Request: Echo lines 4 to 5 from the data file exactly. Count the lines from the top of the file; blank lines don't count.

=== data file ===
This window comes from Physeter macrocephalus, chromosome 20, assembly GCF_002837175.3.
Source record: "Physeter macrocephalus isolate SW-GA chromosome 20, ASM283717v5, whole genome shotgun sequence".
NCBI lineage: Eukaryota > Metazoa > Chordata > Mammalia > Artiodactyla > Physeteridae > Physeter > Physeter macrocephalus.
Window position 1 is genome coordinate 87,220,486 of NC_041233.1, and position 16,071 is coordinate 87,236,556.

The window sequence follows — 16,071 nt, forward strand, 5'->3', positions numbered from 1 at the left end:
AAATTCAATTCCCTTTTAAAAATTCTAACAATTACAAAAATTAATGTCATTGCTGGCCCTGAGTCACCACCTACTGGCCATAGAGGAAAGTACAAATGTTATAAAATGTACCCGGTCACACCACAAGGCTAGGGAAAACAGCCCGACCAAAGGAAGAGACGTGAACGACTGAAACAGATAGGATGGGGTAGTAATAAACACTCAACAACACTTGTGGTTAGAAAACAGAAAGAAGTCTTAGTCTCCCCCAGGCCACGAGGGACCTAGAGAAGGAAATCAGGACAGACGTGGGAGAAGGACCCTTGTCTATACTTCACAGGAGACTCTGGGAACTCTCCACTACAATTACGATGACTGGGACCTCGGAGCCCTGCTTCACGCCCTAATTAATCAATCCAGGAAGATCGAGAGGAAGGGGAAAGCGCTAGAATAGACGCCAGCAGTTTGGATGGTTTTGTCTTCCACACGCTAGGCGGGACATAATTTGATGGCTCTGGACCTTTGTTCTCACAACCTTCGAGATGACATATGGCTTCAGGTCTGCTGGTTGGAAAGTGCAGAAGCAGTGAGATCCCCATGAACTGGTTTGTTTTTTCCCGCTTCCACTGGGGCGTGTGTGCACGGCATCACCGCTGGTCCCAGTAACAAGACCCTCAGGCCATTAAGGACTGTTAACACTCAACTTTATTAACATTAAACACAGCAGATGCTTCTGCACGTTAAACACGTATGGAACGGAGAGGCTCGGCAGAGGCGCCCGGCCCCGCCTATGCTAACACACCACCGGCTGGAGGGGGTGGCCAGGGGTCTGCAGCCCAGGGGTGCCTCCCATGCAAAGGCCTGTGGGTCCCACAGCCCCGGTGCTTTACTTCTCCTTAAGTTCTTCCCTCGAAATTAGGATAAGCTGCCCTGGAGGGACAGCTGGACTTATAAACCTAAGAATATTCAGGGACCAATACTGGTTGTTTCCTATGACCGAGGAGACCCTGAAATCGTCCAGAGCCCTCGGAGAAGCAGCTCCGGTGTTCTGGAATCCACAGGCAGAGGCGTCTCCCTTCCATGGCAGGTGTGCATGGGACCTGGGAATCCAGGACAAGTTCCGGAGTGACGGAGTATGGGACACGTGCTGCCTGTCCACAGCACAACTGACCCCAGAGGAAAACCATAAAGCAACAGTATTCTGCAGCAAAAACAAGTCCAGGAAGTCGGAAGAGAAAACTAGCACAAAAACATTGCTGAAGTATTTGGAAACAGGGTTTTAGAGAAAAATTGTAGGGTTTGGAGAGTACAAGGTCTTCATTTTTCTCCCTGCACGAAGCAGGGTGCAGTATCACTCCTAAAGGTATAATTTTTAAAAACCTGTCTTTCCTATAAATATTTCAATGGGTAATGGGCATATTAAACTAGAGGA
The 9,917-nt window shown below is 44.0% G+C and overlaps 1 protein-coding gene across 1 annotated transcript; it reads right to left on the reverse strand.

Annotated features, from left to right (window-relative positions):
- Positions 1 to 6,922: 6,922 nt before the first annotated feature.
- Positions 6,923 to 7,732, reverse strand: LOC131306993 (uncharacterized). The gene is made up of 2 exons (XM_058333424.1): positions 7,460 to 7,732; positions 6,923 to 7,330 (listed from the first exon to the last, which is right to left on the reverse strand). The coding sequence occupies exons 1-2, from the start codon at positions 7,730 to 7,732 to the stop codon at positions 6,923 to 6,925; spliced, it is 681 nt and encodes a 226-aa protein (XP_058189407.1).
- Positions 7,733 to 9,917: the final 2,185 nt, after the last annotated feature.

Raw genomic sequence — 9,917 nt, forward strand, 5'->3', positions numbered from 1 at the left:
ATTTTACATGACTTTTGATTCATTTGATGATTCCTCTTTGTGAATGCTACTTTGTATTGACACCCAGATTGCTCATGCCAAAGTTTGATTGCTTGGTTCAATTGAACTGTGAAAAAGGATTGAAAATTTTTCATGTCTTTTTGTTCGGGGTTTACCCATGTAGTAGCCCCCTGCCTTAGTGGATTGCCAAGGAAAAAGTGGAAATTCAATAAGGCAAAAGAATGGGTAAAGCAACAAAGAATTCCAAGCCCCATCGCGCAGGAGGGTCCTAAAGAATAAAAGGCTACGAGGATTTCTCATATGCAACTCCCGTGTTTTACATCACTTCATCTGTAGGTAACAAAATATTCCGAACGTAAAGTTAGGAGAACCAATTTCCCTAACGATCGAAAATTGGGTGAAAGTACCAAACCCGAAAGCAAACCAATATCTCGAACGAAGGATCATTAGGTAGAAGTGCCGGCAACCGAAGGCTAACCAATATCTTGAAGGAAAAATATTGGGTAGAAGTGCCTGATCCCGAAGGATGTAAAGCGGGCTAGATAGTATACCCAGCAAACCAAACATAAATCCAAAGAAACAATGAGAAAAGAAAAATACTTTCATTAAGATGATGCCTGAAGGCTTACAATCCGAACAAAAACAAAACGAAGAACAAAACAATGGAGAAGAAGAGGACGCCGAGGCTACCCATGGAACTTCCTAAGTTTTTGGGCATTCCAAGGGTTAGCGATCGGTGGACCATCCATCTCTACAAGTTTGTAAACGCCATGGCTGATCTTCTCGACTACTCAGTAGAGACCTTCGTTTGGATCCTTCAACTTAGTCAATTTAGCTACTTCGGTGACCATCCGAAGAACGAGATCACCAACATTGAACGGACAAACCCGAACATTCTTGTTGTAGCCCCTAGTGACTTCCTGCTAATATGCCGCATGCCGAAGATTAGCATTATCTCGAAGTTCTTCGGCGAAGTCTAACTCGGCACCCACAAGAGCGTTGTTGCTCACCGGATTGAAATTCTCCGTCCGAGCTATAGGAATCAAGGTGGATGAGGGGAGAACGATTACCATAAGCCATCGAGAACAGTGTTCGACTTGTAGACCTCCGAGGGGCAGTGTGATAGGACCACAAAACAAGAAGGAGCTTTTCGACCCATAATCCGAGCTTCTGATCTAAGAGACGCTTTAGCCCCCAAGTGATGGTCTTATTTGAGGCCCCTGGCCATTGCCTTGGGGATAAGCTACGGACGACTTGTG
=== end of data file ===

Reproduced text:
Window position 1 is genome coordinate 87,220,486 of NC_041233.1, and position 16,071 is coordinate 87,236,556.

The window sequence follows — 16,071 nt, forward strand, 5'->3', positions numbered from 1 at the left end: